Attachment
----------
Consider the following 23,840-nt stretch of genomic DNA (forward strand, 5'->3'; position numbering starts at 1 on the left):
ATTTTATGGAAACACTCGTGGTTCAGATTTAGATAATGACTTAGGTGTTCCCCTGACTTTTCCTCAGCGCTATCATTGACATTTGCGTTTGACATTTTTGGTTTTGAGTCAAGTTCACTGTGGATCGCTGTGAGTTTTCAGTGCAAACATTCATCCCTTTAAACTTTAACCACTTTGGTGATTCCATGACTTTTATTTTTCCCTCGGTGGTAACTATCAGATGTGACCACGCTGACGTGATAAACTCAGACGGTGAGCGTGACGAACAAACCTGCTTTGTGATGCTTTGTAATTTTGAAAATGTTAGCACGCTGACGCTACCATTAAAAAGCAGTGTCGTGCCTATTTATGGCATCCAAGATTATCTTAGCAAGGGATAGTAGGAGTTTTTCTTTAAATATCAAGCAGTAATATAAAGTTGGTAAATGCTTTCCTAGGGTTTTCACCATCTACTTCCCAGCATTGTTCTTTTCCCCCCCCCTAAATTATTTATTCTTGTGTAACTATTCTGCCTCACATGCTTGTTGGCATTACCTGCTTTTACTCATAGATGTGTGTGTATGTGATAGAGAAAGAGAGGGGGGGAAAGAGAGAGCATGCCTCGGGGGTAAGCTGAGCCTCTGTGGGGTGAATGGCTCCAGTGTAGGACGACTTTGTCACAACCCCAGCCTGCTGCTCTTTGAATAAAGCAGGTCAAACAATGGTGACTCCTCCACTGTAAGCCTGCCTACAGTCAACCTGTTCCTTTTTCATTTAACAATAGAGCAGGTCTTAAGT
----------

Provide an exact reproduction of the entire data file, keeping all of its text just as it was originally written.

Consider the following 23,840-nt stretch of genomic DNA (forward strand, 5'->3'; position numbering starts at 1 on the left):
ATTTTATGGAAACACTCGTGGTTCAGATTTAGATAATGACTTAGGTGTTCCCCTGACTTTTCCTCAGCGCTATCATTGACATTTGCGTTTGACATTTTTGGTTTTGAGTCAAGTTCACTGTGGATCGCTGTGAGTTTTCAGTGCAAACATTCATCCCTTTAAACTTTAACCACTTTGGTGATTCCATGACTTTTATTTTTCCCTCGGTGGTAACTATCAGATGTGACCACGCTGACGTGATAAACTCAGACGGTGAGCGTGACGAACAAACCTGCTTTGTGATGCTTTGTAATTTTGAAAATGTTAGCACGCTGACGCTACCATTAAAAAGCAGTGTCGTGCCTATTTATGGCATCCAAGATTATCTTAGCAAGGGATAGTAGGAGTTTTTCTTTAAATATCAAGCAGTAATATAAAGTTGGTAAATGCTTTCCTAGGGTTTTCACCATCTACTTCCCAGCATTGTTCTTTTCCCCCCCCCTAAATTATTTATTCTTGTGTAACTATTCTGCCTCACATGCTTGTTGGCATTACCTGCTTTTACTCATAGATGTGTGTGTATGTGATAGAGAAAGAGAGGGGGGGAAAGAGAGAGCATGCCTCGGGGGTAAGCTGAGCCTCTGTGGGGTGAATGGCTCCAGTGTAGGACGACTTTGTCACAACCCCAGCCTGCTGCTCTTTGAATAAAGCAGGTCAAACAATGGTGACTCCTCCACTGTAAGCCTGCCTACAGTCAACCTGTTCCTTTTTCATTTAACAATAGAGCAGGTCTTAAGT